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Science communication brings research to the people

Published: 12 December 2014 Updated: 12 December 2014

Did you know that paper microscopes can be used to diagnose malaria? Or that water stations can become free from infections with the help of just a stick and a rope? “Research that no one uses is meaningless”, says Julie Brittain at INASP. Sweden supports several organizations that encourage the spread of research between scientists, as well as to the public and policy makers.

In Africa, universities are growing like mushrooms. Some economies have double digit growth numbers, and both the private and public sector is screaming for educated employees. But a lot of the research that is performed never reaches the global research community, or to local policy makers that can have use for the information.

According to Julie Brittain at the research network INASP, good research is not enough. We need to be better at ensuring that is it put to use.

– Research that no one uses is meaningless. When research actually reaches policy makers, it can play an important role.

INASP: Development must be guided by research

INASP is driven by the idea that social and economic development must be guided by research. But a lot of research is invisible or hard to get published. And some researchers in low income countries still lack knowledge of current academic debates because they lack access to the latest journals. Therefore, INASP has negotiated with large academic publishers so that universities in low income countries, often with scarce resources, can afford to offer access to high quality research to their students. At the beginning they got 95 percent off, but nowadays the number is around 80 percent.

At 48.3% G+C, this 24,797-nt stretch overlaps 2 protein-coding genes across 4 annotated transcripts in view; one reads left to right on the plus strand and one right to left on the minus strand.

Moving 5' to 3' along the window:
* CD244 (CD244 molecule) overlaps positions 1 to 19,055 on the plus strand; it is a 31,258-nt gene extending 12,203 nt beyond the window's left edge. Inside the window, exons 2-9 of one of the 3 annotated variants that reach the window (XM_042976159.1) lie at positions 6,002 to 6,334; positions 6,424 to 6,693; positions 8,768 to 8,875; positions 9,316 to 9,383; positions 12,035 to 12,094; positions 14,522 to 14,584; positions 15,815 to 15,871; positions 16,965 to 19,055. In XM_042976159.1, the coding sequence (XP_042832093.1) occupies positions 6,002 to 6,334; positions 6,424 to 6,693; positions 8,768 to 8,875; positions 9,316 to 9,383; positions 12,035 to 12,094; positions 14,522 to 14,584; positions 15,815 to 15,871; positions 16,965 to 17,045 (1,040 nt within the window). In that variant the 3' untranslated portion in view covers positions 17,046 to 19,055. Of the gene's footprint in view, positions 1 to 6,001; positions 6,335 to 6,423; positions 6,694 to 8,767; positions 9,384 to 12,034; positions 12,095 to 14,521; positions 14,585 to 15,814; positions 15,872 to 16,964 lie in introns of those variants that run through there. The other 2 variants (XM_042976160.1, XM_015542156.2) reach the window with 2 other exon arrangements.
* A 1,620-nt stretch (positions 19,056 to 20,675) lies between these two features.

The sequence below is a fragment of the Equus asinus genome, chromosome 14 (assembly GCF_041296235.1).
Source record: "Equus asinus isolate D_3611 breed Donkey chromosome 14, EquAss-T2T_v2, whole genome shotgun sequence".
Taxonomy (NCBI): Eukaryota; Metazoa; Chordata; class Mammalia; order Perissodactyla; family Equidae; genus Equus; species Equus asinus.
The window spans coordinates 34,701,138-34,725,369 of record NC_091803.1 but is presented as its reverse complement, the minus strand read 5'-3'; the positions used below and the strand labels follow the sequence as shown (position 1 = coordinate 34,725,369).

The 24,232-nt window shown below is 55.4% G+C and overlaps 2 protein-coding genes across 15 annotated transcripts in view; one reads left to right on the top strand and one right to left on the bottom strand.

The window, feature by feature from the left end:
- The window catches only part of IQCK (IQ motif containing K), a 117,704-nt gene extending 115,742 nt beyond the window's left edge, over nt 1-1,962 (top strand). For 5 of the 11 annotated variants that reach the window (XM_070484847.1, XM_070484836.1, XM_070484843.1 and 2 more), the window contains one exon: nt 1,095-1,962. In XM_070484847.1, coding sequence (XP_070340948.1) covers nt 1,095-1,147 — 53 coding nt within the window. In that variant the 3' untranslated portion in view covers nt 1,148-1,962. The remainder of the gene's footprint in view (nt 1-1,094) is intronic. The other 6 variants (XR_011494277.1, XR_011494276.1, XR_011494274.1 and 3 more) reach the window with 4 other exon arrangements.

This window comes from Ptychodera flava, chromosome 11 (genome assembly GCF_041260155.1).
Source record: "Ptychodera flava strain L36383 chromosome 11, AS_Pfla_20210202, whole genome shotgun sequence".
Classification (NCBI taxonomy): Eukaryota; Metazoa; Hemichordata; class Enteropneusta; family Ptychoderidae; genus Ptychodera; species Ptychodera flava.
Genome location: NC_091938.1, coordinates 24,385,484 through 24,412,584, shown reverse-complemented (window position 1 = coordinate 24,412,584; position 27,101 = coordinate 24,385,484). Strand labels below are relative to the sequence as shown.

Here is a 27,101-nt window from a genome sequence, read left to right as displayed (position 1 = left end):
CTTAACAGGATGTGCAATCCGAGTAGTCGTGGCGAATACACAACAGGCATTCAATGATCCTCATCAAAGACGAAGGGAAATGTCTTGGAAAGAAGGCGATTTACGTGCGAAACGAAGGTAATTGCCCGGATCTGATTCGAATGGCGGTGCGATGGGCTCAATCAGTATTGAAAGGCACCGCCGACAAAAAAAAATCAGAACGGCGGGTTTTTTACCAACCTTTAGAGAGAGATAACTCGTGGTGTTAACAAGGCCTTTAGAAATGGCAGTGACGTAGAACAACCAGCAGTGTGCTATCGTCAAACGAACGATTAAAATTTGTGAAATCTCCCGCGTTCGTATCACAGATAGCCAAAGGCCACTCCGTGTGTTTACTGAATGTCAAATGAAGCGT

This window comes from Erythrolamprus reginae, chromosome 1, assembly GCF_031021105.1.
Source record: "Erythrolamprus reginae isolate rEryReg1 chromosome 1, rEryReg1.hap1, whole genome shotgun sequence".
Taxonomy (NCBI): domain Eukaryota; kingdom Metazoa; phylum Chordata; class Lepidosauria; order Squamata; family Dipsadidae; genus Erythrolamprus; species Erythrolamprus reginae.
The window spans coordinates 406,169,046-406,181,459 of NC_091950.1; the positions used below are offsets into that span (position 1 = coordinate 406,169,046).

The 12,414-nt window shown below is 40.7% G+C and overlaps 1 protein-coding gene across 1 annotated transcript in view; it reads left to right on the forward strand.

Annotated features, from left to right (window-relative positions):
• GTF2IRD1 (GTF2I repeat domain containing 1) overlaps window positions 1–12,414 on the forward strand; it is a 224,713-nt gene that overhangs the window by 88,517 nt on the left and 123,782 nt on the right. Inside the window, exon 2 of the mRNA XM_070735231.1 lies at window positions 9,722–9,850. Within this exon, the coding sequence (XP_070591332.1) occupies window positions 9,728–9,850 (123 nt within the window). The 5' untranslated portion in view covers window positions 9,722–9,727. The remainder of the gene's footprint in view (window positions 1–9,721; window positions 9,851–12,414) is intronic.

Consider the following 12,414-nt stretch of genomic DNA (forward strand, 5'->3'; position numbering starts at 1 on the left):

But access to knowledge is not enough. There is also a need for educated librarians and working systems for e-resources. Furthermore, the researchers need to learn how journal articles should be structured, and other ways of improving the likelihood of publication.

INASP therefore arranges a range of courses in low income countries, with the ambition that they are eventually driven locally. And there is nothing wrong with the enthusiasm.

– Higher education in Africa is completely rocketing right now. The number of private universities is growing, and student demand is huge. There are not enough teachers and doctoral students, and the quality is not always great. But things are improving.